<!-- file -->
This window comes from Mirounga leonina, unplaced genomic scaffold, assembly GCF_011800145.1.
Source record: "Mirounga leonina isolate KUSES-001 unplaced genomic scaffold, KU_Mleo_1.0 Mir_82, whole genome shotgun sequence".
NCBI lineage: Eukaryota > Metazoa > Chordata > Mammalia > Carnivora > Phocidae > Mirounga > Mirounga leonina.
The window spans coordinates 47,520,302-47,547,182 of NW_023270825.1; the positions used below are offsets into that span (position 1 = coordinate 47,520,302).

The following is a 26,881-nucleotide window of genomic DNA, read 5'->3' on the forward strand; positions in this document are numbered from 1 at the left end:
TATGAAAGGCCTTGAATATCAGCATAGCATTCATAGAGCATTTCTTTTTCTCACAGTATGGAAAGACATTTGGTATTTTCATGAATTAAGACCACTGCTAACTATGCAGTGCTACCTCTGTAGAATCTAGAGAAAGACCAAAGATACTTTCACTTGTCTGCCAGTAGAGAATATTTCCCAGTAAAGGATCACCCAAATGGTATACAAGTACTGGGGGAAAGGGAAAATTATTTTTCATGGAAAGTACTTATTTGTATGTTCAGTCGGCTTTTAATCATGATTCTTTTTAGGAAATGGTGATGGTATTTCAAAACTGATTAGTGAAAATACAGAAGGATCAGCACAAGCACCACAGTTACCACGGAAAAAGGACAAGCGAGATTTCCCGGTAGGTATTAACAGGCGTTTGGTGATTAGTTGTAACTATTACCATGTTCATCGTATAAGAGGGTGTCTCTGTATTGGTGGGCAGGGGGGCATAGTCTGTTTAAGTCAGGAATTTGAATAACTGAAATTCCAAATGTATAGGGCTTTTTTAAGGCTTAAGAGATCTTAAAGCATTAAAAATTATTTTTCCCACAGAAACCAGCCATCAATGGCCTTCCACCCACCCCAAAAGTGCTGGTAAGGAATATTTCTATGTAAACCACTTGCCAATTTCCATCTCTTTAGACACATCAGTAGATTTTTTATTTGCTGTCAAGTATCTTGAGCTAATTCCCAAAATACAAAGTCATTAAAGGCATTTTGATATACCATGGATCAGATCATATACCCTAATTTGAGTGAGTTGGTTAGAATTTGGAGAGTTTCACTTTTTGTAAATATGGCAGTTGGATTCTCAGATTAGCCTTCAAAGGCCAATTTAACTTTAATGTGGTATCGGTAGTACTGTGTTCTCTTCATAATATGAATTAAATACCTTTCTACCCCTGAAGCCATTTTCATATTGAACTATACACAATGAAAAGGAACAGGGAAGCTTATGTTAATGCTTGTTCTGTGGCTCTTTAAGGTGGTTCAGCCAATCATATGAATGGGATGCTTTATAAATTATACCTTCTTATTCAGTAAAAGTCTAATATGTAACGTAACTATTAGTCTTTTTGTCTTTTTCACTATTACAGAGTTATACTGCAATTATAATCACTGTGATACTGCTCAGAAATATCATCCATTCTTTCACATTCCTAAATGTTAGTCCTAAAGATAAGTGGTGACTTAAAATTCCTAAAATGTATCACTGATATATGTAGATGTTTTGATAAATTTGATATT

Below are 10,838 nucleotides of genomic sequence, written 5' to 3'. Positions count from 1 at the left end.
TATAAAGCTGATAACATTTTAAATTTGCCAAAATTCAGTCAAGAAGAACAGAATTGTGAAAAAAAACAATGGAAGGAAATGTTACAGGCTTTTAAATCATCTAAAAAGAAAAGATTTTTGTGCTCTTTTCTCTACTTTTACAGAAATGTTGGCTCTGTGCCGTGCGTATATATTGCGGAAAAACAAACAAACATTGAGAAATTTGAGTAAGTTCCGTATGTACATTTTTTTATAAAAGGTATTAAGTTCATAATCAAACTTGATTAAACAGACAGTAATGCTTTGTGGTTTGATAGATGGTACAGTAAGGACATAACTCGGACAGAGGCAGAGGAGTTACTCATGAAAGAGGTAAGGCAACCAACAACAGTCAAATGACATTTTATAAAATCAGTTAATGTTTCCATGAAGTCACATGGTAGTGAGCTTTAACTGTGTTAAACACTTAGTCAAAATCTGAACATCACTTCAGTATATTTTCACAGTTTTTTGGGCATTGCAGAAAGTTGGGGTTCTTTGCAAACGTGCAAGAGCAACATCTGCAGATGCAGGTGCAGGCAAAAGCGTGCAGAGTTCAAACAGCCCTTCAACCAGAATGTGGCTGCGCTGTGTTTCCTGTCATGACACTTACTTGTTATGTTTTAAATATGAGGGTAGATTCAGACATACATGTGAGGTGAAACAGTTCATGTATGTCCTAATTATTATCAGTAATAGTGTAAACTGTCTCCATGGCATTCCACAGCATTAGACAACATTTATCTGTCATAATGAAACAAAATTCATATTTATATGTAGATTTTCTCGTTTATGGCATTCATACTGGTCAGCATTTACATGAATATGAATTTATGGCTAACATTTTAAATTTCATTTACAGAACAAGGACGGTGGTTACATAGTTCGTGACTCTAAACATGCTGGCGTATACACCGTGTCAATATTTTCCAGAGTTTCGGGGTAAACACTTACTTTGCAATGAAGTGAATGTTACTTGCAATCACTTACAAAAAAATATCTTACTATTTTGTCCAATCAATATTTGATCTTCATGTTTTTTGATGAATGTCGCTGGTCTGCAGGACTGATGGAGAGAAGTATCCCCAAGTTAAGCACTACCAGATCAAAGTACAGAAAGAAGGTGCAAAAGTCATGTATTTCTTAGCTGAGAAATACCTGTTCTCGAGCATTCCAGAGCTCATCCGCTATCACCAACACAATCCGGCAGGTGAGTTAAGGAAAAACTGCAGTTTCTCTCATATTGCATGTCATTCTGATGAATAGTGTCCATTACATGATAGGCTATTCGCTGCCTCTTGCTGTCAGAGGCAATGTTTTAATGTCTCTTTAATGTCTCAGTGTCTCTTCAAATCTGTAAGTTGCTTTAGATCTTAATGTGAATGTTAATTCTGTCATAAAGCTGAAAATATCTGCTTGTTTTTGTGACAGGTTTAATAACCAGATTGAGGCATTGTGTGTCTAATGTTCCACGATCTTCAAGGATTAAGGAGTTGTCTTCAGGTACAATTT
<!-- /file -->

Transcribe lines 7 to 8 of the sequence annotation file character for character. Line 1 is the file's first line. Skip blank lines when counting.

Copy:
Below are 10,838 nucleotides of genomic sequence, written 5' to 3'. Positions count from 1 at the left end.
TATAAAGCTGATAACATTTTAAATTTGCCAAAATTCAGTCAAGAAGAACAGAATTGTGAAAAAAAACAATGGAAGGAAATGTTACAGGCTTTTAAATCATCTAAAAAGAAAAGATTTTTGTGCTCTTTTCTCTACTTTTACAGAAATGTTGGCTCTGTGCCGTGCGTATATATTGCGGAAAAACAAACAAACATTGAGAAATTTGAGTAAGTTCCGTATGTACATTTTTTTATAAAAGGTATTAAGTTCATAATCAAACTTGATTAAACAGACAGTAATGCTTTGTGGTTTGATAGATGGTACAGTAAGGACATAACTCGGACAGAGGCAGAGGAGTTACTCATGAAAGAGGTAAGGCAACCAACAACAGTCAAATGACATTTTATAAAATCAGTTAATGTTTCCATGAAGTCACATGGTAGTGAGCTTTAACTGTGTTAAACACTTAGTCAAAATCTGAACATCACTTCAGTATATTTTCACAGTTTTTTGGGCATTGCAGAAAGTTGGGGTTCTTTGCAAACGTGCAAGAGCAACATCTGCAGATGCAGGTGCAGGCAAAAGCGTGCAGAGTTCAAACAGCCCTTCAACCAGAATGTGGCTGCGCTGTGTTTCCTGTCATGACACTTACTTGTTATGTTTTAAATATGAGGGTAGATTCAGACATACATGTGAGGTGAAACAGTTCATGTATGTCCTAATTATTATCAGTAATAGTGTAAACTGTCTCCATGGCATTCCACAGCATTAGACAACATTTATCTGTCATAATGAAACAAAATTCATATTTATATGTAGATTTTCTCGTTTATGGCATTCATACTGGTCAGCATTTACATGAATATGAATTTATGGCTAACATTTTAAATTTCATTTACAGAACAAGGACGGTGGTTACATAGTTCGTGACTCTAAACATGCTGGCGTATACACCGTGTCAATATTTTCCAGAGTTTCGGGGTAAACACTTACTTTGCAATGAAGTGAATGTTACTTGCAATCACTTACAAAAAAATATCTTACTATTTTGTCCAATCAATATTTGATCTTCATGTTTTTTGATGAATGTCGCTGGTCTGCAGGACTGATGGAGAGAAGTATCCCCAAGTTAAGCACTACCAGATCAAAGTACAGAAAGAAGGTGCAAAAGTCATGTATTTCTTAGCTGAGAAATACCTGTTCTCGAGCATTCCAGAGCTCATCCGCTATCACCAACACAATCCGGCAGGTGAGTTAAGGAAAAACTGCAGTTTCTCTCATATTGCATGTCATTCTGATGAATAGTGTCCATTACATGATAGGCTATTCGCTGCCTCTTGCTGTCAGAGGCAATGTTTTAATGTCTCTTTAATGTCTCAGTGTCTCTTCAAATCTGTAAGTTGCTTTAGATCTTAATGTGAATGTTAATTCTGTCATAAAGCTGAAAATATCTGCTTGTTTTTGTGACAGGTTTAATAACCAGATTGAGGCATTGTGTGTCTAATGTTCCACGATCTTCAAGGATTAAGGAGTTGTCTTCAGGTACAATTT